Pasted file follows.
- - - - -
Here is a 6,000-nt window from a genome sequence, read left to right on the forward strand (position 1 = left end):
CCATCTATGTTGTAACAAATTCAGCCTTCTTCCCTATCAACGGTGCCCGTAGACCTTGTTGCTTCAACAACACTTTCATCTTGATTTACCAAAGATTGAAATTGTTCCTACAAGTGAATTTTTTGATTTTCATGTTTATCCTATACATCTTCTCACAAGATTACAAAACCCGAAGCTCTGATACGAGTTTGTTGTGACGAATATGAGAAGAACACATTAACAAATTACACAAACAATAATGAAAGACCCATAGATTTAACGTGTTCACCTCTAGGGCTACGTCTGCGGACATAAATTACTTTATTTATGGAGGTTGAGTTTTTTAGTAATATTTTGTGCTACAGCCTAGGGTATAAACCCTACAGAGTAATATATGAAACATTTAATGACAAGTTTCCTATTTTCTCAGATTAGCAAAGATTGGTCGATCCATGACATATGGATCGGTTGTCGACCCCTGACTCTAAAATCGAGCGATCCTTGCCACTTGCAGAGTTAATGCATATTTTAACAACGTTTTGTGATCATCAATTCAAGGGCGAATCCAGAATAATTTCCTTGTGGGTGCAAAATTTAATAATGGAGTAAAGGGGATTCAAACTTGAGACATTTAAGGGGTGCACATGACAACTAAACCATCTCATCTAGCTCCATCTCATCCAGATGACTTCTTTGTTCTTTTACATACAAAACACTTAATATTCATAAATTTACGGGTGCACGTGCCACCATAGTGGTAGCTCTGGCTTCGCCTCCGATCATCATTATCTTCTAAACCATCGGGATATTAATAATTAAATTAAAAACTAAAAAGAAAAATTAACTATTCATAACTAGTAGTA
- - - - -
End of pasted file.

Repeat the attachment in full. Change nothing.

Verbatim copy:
Here is a 6,000-nt window from a genome sequence, read left to right on the forward strand (position 1 = left end):
CCATCTATGTTGTAACAAATTCAGCCTTCTTCCCTATCAACGGTGCCCGTAGACCTTGTTGCTTCAACAACACTTTCATCTTGATTTACCAAAGATTGAAATTGTTCCTACAAGTGAATTTTTTGATTTTCATGTTTATCCTATACATCTTCTCACAAGATTACAAAACCCGAAGCTCTGATACGAGTTTGTTGTGACGAATATGAGAAGAACACATTAACAAATTACACAAACAATAATGAAAGACCCATAGATTTAACGTGTTCACCTCTAGGGCTACGTCTGCGGACATAAATTACTTTATTTATGGAGGTTGAGTTTTTTAGTAATATTTTGTGCTACAGCCTAGGGTATAAACCCTACAGAGTAATATATGAAACATTTAATGACAAGTTTCCTATTTTCTCAGATTAGCAAAGATTGGTCGATCCATGACATATGGATCGGTTGTCGACCCCTGACTCTAAAATCGAGCGATCCTTGCCACTTGCAGAGTTAATGCATATTTTAACAACGTTTTGTGATCATCAATTCAAGGGCGAATCCAGAATAATTTCCTTGTGGGTGCAAAATTTAATAATGGAGTAAAGGGGATTCAAACTTGAGACATTTAAGGGGTGCACATGACAACTAAACCATCTCATCTAGCTCCATCTCATCCAGATGACTTCTTTGTTCTTTTACATACAAAACACTTAATATTCATAAATTTACGGGTGCACGTGCCACCATAGTGGTAGCTCTGGCTTCGCCTCCGATCATCATTATCTTCTAAACCATCGGGATATTAATAATTAAATTAAAAACTAAAAAGAAAAATTAACTATTCATAACTAGTAGTA